Maybe we can make a deal. We’ll agree that “doting” is OK for a baby – if you agree to discontinue doting as soon as your child gets a little older. Deal?
Doting over a baby in its first 12 to 15 months is as good as life gets. During this time, you sit in modest disbelief that your child could have grown … since yesterday! Your baby is gaining new skills, new sounds, new expressions and new awareness, all changing daily. When you watch closely, you can see the changes happen nearly every day. We love the concept of observing attentively. We’ll get back to observing in a minute.
At times, our instinct to love and protect our little child is powerful and palpable. We want to convey that love to our child – we want our child to know how we feel about them. Initially this is a perfect mutual arrangement: we want to protect/love them and they want to feel safe/cared for. As the child’s world is changing hourly with new sight, touch, relationships and tastes, the bonding that happens from doting is perfect and important. Our instincts and the child’s needs are in harmony.
While initially parents may presume their doting is for their child – to create a safe and loving world – parents often fail to notice when their doting shifts into meeting their own needs instead of the child’s. We have seen children under 2 years old who are giving their parents dozens of non-verbal cues to be left alone, while the parent persists in doting.
Now who is the doting for?
The problem is when doting becomes a mindless (and sometimes selfish) habit, rather than a thoughtful strategy. Parental desires love and protect a child, whereas strategy prepares a child. They aren’t the same.
Kids grow best when they know their place in the world, not when they are the center of their world. That is where the problem with doting begins. As a child gets old enough to walk and talk, doting doesn’t help a child develop, feel better or even feel safe. The world feels scary when a child feels they have too much power or that they are too much the center of attention. The child needs the physical and emotional space to try out life without experiencing a parent’s frequent reaction and intervention.
Let’s take the situation of a toddler in a restaurant: The child is looking around the room (seeing his/her rightful place in the room), trying out mixing their foods together, and checking to see if a Cheerio will fi t in the small hole in the top of their sippy cup. Too often, a doting parent unnecessarily jumps into the situation and interrupts the child’s exploration. This could be by giving the child too much verbal feedback, too much eye contact, or too much direction. Perhaps the parent feels better or more important by this interference, but this does not help the child (not to mention how annoying it can be for adults to be around a hovering parent).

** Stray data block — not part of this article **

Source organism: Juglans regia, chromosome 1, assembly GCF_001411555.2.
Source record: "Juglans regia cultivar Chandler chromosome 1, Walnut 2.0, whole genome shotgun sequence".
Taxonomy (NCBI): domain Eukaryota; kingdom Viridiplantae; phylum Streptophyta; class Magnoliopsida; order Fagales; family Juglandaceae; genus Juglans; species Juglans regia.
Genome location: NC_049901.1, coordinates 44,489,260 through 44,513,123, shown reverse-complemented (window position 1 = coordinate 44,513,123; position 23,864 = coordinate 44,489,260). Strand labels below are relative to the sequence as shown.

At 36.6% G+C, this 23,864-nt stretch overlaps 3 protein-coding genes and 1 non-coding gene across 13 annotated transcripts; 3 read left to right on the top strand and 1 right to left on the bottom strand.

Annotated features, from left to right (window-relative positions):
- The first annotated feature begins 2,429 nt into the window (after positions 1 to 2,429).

The “too much” part is key. We believe when parents overdo anything they are likely over-parenting. This would include talking too much, complimenting too much, interfering too much or criticizing too much. Doting would typically fall into the category of over-involvement. If doting isn’t phased out at an early age, it becomes increasingly difficult for the parent to stop later on (especially with an only child).
Let’s contrast doting with the concept of watching or observing your child, which offers a healthier environment for a child to grow and feel safe. Observe your child from the corner of your eye or from across the room. Glance at the child quickly and frequently – and just watch in wonder. Briefly comment on his/her new skills or development, but don’t hover, stare, help or dote. Kids love knowing you are watching, without you blocking their view of their world and stealing from their experiences.
Love your child fully. As early as you can, watch them, without intruding on their tasks. They will want or need lots of attention, and that is wonderful. Just remember that when healthy attention moves into doting and hovering, it is usually the parents who are trying to get their needs met from the child. As a result, they are creating a harmful thought and behavior pattern that may be difficult to break in the future. Your child needs a balance of attention and admiration from a distance. Make sure you give your children space to see their place in the world.
Michael W. Anderson is a Licensed Psychologist who has spent 30 years studying the way kids grow up. His inquisitive nature and unusual perspectives have resulted in insights that are refreshing, thought-provoking and unique.
Timothy D. Johanson, M.D. is a Clinical Associate Professor of Pediatrics at the University of Arizona with a commitment to children’s health. With 25 years of general practice with a focus on behavioral disorders, he has observed an alarming rise in stress in children and confusion around how to parent in ways that prepare children for adult life.
This article originally appeared in the Winter 2017 issue of Hello, Dearest. If you didn’t get a copy and would like your own, you can subscribe to get Hello, Dearest in your mailbox every season. If you subscribe, forward your receipt to firstname.lastname@example.org and we’ll shoot a copy of the current issue in the mail to you for free … just because we like you.